Issue 233: Indigenous Knowledge feature
Profile: Bardi Jawi marine scientist Marlee Hutton
Marlee Hutton is contributing to a better understanding of west coast marine ecosystems and learning about the role science can play in the issues her and her community in the Kimberley care about.
Extreme El Niño events to stay despite stabilisation
The frequency of extreme El Niño events is projected to increase for a further century after global mean temperature is stabilised at 1.5°C above pre-industrial levels.
How to make batteries that last (almost) forever
Batteries that can self-sustain are needed for long-term animal tracking as well as shipping and logistics.
Rising carbon dioxide is making the world’s plants more water-wise
The globe is greening as plants grow faster in response to rising carbon dioxide. But a new analysis shows they aren't using more water to do it - a rare piece of good news for our changing planet.
Returning good health to country and spirit
Indigenous and western systems of knowledge are working hand-in-hand to heal and sustain Djandak – the land – and Jaara – the people – in Victoria’s Dja Dja Wurrung Country.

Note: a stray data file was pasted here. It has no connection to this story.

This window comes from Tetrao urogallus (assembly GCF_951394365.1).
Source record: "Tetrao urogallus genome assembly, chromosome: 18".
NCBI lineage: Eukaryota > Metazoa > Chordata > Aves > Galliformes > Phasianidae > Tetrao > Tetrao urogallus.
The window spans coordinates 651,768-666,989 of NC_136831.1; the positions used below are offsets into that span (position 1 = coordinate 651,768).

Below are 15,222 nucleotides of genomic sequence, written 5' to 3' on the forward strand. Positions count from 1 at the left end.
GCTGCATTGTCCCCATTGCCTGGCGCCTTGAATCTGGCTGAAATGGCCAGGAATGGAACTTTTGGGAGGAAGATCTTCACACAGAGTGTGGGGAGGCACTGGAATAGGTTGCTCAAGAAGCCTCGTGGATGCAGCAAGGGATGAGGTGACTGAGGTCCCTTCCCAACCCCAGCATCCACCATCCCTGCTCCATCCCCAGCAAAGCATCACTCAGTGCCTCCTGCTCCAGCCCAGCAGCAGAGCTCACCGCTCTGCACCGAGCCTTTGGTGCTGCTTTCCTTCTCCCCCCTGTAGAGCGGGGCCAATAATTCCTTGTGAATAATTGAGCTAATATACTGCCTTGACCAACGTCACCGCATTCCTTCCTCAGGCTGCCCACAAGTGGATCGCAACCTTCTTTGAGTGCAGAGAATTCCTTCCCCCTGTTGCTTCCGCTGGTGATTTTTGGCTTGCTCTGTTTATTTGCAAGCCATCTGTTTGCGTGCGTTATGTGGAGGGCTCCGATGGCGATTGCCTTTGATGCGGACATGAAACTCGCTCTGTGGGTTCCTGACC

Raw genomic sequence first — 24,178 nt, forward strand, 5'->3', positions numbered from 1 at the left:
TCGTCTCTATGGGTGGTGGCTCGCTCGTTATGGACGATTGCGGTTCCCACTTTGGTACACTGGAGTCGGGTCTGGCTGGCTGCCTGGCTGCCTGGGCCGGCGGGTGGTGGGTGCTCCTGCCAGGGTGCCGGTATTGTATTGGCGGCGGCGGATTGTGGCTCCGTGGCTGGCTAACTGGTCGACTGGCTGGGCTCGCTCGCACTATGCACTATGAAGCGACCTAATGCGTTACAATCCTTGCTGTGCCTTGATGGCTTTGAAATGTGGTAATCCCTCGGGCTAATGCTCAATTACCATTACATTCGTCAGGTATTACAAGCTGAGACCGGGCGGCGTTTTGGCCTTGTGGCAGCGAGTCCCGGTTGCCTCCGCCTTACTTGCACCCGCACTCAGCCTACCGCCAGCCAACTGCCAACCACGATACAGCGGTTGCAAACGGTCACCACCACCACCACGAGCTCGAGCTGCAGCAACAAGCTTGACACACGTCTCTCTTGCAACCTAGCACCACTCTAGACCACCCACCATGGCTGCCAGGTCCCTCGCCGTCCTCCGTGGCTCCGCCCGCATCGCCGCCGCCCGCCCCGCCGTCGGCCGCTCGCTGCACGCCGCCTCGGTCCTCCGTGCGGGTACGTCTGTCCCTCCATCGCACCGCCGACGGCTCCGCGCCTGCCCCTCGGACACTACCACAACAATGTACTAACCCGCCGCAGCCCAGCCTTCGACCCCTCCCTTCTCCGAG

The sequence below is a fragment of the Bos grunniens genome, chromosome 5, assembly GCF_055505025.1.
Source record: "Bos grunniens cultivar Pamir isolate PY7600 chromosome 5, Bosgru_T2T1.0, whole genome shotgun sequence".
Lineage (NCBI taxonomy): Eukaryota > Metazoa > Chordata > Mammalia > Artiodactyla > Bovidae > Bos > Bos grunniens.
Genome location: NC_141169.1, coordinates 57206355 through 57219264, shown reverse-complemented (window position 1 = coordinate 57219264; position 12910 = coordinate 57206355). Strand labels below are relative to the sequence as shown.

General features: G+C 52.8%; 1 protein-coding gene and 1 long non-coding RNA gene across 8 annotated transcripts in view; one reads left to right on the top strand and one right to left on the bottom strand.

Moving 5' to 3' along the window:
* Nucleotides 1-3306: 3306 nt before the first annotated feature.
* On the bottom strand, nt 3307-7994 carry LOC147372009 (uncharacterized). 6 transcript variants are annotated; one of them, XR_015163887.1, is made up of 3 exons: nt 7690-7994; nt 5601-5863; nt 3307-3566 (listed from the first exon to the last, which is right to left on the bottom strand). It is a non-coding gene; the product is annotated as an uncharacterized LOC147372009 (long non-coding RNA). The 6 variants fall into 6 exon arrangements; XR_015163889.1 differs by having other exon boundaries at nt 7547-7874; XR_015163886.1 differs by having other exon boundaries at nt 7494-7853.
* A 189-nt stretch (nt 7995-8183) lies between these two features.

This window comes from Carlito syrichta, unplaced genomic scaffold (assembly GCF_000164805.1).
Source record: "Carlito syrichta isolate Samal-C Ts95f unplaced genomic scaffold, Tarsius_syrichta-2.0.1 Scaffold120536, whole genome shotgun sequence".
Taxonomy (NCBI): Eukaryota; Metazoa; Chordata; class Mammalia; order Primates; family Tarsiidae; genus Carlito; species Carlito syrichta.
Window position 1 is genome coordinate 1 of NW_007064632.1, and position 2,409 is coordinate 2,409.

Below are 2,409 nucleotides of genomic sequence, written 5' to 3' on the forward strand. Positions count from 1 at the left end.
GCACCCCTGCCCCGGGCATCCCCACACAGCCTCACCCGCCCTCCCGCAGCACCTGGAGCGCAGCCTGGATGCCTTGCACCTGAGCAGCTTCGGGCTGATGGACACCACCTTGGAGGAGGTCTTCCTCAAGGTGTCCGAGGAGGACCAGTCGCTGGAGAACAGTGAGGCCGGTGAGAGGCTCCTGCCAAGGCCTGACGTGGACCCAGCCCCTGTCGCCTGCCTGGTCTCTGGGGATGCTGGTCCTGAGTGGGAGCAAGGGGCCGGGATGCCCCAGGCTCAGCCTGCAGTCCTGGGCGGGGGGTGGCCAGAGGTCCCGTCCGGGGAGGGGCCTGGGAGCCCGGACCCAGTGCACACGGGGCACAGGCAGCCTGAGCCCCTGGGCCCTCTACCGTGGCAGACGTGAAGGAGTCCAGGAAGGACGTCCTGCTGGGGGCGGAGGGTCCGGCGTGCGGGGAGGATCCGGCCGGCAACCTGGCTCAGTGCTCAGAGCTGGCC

Counting ‘cows of the sea’ in The Kimberley
Indigenous Ranger groups in The Kimberley have partnered with CSIRO to get a better understanding of one of the largest remaining populations of dugongs in the world and keep a key part of their culture strong.
Turtles on the comeback trail in Cape York
Indigenous Rangers are counting their turtle hatchlings on Cape York. Today, 74 per cent of turtle hatchlings survive compared to five years ago when sea turtle eggs were being decimated by feral pigs. Focusing on ways to protect turtle nests when they're most vulnerable will see generations of 'minh miintin' to come return to these remote beaches.